A judge’s ruling has largely cleared the way for horse slaughter to resume in the United States.
US. District Court Judge Christina Armijo, in a ruling in Albuquerque on Friday, ruled that the United States Department of Agriculture was not required to conduct environment impact assessments before granting equine inspection services to meat plants.
In doing so, she denied the application for a permanent injunction in the case, filed by the Humane Society of the United States (HSUS) and several other animal protection groups.
Armijo, who originally issued a temporary injunction to prevent three plants opening while she made a final determination, ruled that the department had little or no discretion over whether to issue a grant of inspection to the companies. It had a duty to inspect meat and meat products, she ruled.
The suit arose after the US Department of Agriculture granted federal inspection services for three proposed horse slaughter plants.
The approvals were considered the last major impediment to the resumption of horse slaughter, which has not occurred on US soil since 2007.
It is understood one of the original plants granted approval has since opted to process beef, but Valley Meat Company, based in Roswell, New Mexico, and Rains Natural Meats, in Missouri, are reported to remain determined to commence operations.
Attorney Blair Dunn said the companies were pleased with the decision, describing the judge’s decision as well reasoned and thorough.
“Both companies will now focus on final preparations to open and begin work.”
The HSUS voiced its disappointment over the ruling, saying it would appeal. It said it would also work with the states to block the plants from opening in Iowa, Missouri and New Mexico.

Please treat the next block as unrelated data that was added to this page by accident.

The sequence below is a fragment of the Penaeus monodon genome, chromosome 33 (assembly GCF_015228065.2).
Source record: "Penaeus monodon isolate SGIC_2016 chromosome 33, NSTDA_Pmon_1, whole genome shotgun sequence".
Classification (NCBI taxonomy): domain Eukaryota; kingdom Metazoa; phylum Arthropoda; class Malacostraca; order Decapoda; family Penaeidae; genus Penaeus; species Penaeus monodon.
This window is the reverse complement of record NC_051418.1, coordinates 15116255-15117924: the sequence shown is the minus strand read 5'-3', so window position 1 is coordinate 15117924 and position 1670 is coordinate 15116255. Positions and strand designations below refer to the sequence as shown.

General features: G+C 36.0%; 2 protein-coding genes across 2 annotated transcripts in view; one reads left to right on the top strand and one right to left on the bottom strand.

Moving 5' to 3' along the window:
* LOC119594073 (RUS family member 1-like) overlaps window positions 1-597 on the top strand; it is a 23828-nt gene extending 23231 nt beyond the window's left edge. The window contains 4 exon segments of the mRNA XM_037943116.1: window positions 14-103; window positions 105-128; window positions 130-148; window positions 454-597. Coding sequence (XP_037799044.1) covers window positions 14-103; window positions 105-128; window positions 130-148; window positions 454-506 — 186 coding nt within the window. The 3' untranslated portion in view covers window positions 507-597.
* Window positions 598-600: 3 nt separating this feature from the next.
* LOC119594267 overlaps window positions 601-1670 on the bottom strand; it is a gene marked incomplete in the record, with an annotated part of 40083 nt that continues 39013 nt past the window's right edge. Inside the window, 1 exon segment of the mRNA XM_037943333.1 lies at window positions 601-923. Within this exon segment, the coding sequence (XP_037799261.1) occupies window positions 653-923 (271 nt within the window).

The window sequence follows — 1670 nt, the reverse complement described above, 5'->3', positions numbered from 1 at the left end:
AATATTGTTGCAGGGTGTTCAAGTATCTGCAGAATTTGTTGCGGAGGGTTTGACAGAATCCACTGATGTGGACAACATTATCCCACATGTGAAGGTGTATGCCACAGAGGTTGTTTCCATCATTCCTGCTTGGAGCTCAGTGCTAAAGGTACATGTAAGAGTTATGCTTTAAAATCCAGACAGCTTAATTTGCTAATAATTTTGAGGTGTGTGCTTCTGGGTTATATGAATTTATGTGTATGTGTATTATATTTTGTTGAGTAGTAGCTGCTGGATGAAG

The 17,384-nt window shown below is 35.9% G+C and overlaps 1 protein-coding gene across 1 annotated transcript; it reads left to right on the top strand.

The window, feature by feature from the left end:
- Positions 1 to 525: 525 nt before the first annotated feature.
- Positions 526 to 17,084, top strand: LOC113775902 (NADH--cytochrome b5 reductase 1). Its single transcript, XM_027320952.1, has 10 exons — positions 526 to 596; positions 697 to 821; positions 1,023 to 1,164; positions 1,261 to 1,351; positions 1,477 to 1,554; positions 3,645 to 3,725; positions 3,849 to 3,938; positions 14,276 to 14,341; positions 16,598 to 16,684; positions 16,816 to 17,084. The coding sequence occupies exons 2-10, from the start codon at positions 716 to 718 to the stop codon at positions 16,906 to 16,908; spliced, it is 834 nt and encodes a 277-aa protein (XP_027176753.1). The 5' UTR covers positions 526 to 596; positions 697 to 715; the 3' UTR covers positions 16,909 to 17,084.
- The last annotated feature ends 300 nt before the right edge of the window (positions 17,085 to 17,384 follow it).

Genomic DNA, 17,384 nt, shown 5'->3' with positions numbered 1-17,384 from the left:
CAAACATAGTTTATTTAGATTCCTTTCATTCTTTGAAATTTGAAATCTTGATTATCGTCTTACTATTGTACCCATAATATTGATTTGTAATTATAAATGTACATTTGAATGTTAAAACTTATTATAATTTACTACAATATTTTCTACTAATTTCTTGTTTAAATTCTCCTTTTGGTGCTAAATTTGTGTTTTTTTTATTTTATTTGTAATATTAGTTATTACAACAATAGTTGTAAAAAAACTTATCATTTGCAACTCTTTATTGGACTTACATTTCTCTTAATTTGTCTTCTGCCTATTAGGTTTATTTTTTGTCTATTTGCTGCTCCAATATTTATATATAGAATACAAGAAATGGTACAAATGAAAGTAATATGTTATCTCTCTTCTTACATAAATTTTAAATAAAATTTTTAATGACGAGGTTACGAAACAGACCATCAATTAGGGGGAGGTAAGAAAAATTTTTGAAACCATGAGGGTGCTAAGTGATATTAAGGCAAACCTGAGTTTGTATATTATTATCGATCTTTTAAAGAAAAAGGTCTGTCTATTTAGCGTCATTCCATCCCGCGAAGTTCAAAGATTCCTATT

It vowed to step up efforts in Congress to stop the slaughter of American horses, not only on US soil but in Canada and Mexico.
President and chief executive Wayne Pacelle said: “Our legislative and legal activities have prevented horse slaughtering on American soil since 2007.
“With today’s court ruling and the very real prospect of plants resuming barbaric killing of horses for their meat in the states, we expect the American public to recognize the urgency of the situation and to demand that Congress take action.
“Court fights and state legislative battles have been important, but this is an issue of national importance and scale, and Congress should have an up-or-down vote on the subject.”
Another of the plaintiffs in the case, the Foundation to Protect New Mexico Wildlife, expressed its disappointment.
“We are extremely disappointed in today’s decision which opens the door to the senseless slaughter of one of our most precious and treasured animals,” it said in a statement.
“While we had worked hard towards, and hoped for, a different outcome, this development will not deter our steadfast commitment to protect these animals and to help develop humane alternatives to this barbaric practice.”